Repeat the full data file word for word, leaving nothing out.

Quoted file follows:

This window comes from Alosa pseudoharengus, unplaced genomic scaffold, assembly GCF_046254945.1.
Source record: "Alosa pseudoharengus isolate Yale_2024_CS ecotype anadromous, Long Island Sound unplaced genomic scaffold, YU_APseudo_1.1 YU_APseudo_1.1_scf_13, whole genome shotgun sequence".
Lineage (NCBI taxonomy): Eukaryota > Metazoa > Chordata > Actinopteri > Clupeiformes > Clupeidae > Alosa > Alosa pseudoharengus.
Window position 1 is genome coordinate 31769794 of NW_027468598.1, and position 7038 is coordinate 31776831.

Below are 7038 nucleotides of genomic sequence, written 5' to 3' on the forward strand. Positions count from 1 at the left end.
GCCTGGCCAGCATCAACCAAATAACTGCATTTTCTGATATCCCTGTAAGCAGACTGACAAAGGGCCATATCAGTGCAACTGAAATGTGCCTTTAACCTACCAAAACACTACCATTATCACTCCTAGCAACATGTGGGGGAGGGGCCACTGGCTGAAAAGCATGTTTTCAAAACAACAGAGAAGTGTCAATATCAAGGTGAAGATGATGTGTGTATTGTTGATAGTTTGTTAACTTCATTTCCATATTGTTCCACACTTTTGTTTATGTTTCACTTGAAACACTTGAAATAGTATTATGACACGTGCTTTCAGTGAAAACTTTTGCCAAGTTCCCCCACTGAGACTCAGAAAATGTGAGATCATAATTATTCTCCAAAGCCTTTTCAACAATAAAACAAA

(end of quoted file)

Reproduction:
This window comes from Alosa pseudoharengus, unplaced genomic scaffold, assembly GCF_046254945.1.
Source record: "Alosa pseudoharengus isolate Yale_2024_CS ecotype anadromous, Long Island Sound unplaced genomic scaffold, YU_APseudo_1.1 YU_APseudo_1.1_scf_13, whole genome shotgun sequence".
Lineage (NCBI taxonomy): Eukaryota > Metazoa > Chordata > Actinopteri > Clupeiformes > Clupeidae > Alosa > Alosa pseudoharengus.
Window position 1 is genome coordinate 31769794 of NW_027468598.1, and position 7038 is coordinate 31776831.

Below are 7038 nucleotides of genomic sequence, written 5' to 3' on the forward strand. Positions count from 1 at the left end.
GCCTGGCCAGCATCAACCAAATAACTGCATTTTCTGATATCCCTGTAAGCAGACTGACAAAGGGCCATATCAGTGCAACTGAAATGTGCCTTTAACCTACCAAAACACTACCATTATCACTCCTAGCAACATGTGGGGGAGGGGCCACTGGCTGAAAAGCATGTTTTCAAAACAACAGAGAAGTGTCAATATCAAGGTGAAGATGATGTGTGTATTGTTGATAGTTTGTTAACTTCATTTCCATATTGTTCCACACTTTTGTTTATGTTTCACTTGAAACACTTGAAATAGTATTATGACACGTGCTTTCAGTGAAAACTTTTGCCAAGTTCCCCCACTGAGACTCAGAAAATGTGAGATCATAATTATTCTCCAAAGCCTTTTCAACAATAAAACAAA